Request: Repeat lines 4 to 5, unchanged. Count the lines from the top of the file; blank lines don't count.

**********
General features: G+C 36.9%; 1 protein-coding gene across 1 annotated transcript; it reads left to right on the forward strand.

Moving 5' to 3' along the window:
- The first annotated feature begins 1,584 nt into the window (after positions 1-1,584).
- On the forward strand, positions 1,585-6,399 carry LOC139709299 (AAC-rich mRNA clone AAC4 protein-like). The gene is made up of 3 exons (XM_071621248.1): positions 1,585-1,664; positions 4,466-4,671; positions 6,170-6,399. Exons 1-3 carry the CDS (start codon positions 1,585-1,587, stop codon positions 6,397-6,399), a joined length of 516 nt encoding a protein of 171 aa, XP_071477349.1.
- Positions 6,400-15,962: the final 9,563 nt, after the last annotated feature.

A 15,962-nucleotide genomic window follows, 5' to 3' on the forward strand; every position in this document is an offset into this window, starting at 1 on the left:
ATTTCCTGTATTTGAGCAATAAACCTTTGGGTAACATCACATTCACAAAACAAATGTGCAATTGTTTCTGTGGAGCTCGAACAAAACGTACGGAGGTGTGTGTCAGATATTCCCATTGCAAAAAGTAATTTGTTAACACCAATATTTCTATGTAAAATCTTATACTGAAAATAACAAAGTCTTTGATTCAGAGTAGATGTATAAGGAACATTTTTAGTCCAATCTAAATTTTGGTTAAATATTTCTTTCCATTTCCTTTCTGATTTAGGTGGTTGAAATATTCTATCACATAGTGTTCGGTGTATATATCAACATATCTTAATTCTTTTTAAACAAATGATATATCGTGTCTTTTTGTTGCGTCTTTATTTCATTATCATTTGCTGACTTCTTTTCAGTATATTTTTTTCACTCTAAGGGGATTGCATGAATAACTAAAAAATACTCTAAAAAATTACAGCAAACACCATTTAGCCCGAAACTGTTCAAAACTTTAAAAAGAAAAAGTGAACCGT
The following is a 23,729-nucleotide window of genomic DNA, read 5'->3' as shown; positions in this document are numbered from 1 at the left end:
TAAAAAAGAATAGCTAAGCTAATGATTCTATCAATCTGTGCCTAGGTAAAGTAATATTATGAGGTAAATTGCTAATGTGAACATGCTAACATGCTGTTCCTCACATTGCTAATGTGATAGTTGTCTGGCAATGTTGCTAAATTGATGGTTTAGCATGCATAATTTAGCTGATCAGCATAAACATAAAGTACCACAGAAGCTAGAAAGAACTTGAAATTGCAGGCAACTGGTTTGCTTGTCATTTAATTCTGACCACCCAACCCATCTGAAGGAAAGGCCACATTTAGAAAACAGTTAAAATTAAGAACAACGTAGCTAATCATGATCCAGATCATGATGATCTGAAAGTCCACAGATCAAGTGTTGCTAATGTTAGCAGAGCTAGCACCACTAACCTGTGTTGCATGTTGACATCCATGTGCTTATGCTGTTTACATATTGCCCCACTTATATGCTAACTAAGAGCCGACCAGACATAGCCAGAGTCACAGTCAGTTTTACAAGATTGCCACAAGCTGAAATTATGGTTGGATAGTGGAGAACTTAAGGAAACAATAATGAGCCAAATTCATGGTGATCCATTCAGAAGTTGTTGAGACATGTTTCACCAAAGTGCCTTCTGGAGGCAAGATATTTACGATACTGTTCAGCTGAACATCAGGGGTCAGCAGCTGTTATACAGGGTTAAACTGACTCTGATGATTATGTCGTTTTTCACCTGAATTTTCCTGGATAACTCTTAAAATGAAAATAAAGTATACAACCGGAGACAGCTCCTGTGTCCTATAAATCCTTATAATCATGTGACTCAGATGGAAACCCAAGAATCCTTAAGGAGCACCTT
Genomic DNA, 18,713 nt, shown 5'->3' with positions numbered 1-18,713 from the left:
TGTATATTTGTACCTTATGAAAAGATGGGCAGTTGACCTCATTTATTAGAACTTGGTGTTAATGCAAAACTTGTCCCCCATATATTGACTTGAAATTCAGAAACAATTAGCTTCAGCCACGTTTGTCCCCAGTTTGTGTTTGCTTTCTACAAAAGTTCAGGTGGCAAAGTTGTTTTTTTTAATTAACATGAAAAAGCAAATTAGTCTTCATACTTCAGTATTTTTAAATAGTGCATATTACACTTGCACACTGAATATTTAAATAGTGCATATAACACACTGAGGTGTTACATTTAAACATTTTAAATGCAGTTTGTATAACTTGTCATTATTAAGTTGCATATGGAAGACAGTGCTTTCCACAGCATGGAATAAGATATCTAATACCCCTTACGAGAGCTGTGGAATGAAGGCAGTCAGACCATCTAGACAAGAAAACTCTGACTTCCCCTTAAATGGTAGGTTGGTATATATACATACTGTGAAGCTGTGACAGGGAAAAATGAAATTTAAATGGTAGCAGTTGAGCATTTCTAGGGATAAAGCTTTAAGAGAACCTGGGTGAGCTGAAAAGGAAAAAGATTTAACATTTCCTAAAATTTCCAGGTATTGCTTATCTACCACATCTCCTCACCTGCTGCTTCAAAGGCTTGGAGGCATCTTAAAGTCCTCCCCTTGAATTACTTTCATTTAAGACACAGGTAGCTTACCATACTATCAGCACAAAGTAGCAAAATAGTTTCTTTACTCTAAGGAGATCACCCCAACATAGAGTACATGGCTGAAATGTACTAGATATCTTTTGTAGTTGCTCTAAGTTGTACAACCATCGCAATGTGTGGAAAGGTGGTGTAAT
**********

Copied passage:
- On the forward strand, positions 1,585-6,399 carry LOC139709299 (AAC-rich mRNA clone AAC4 protein-like). The gene is made up of 3 exons (XM_071621248.1): positions 1,585-1,664; positions 4,466-4,671; positions 6,170-6,399. Exons 1-3 carry the CDS (start codon positions 1,585-1,587, stop codon positions 6,397-6,399), a joined length of 516 nt encoding a protein of 171 aa, XP_071477349.1.
- Positions 6,400-15,962: the final 9,563 nt, after the last annotated feature.